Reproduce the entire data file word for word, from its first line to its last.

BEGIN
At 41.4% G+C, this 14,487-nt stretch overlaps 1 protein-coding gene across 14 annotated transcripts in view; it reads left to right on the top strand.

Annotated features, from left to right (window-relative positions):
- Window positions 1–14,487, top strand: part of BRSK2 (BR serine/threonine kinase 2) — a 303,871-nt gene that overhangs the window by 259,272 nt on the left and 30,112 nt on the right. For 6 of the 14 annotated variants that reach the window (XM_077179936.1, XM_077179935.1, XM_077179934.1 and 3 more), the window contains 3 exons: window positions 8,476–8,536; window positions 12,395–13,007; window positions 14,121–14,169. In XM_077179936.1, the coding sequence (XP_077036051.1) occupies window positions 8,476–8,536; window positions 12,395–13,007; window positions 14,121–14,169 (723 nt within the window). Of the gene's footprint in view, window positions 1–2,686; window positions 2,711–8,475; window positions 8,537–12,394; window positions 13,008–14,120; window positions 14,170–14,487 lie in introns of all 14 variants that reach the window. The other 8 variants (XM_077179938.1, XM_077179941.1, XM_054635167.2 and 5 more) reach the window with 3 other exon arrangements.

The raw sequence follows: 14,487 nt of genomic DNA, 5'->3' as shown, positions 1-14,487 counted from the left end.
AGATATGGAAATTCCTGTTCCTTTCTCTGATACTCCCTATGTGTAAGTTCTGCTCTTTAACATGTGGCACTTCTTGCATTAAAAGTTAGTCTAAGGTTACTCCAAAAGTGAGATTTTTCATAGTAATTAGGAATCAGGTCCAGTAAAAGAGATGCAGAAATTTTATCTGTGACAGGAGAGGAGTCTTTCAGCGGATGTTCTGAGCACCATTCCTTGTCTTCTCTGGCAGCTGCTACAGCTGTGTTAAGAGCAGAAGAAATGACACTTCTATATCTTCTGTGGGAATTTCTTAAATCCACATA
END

At 41.4% G+C, this 14,487-nt stretch overlaps 1 protein-coding gene across 14 annotated transcripts in view; it reads left to right on the top strand.

Annotated features, from left to right (window-relative positions):
- Window positions 1–14,487, top strand: part of BRSK2 (BR serine/threonine kinase 2) — a 303,871-nt gene that overhangs the window by 259,272 nt on the left and 30,112 nt on the right. For 6 of the 14 annotated variants that reach the window (XM_077179936.1, XM_077179935.1, XM_077179934.1 and 3 more), the window contains 3 exons: window positions 8,476–8,536; window positions 12,395–13,007; window positions 14,121–14,169. In XM_077179936.1, the coding sequence (XP_077036051.1) occupies window positions 8,476–8,536; window positions 12,395–13,007; window positions 14,121–14,169 (723 nt within the window). Of the gene's footprint in view, window positions 1–2,686; window positions 2,711–8,475; window positions 8,537–12,394; window positions 13,008–14,120; window positions 14,170–14,487 lie in introns of all 14 variants that reach the window. The other 8 variants (XM_077179938.1, XM_077179941.1, XM_054635167.2 and 5 more) reach the window with 3 other exon arrangements.

The raw sequence follows: 14,487 nt of genomic DNA, 5'->3' as shown, positions 1-14,487 counted from the left end.
AGATATGGAAATTCCTGTTCCTTTCTCTGATACTCCCTATGTGTAAGTTCTGCTCTTTAACATGTGGCACTTCTTGCATTAAAAGTTAGTCTAAGGTTACTCCAAAAGTGAGATTTTTCATAGTAATTAGGAATCAGGTCCAGTAAAAGAGATGCAGAAATTTTATCTGTGACAGGAGAGGAGTCTTTCAGCGGATGTTCTGAGCACCATTCCTTGTCTTCTCTGGCAGCTGCTACAGCTGTGTTAAGAGCAGAAGAAATGACACTTCTATATCTTCTGTGGGAATTTCTTAAATCCACATA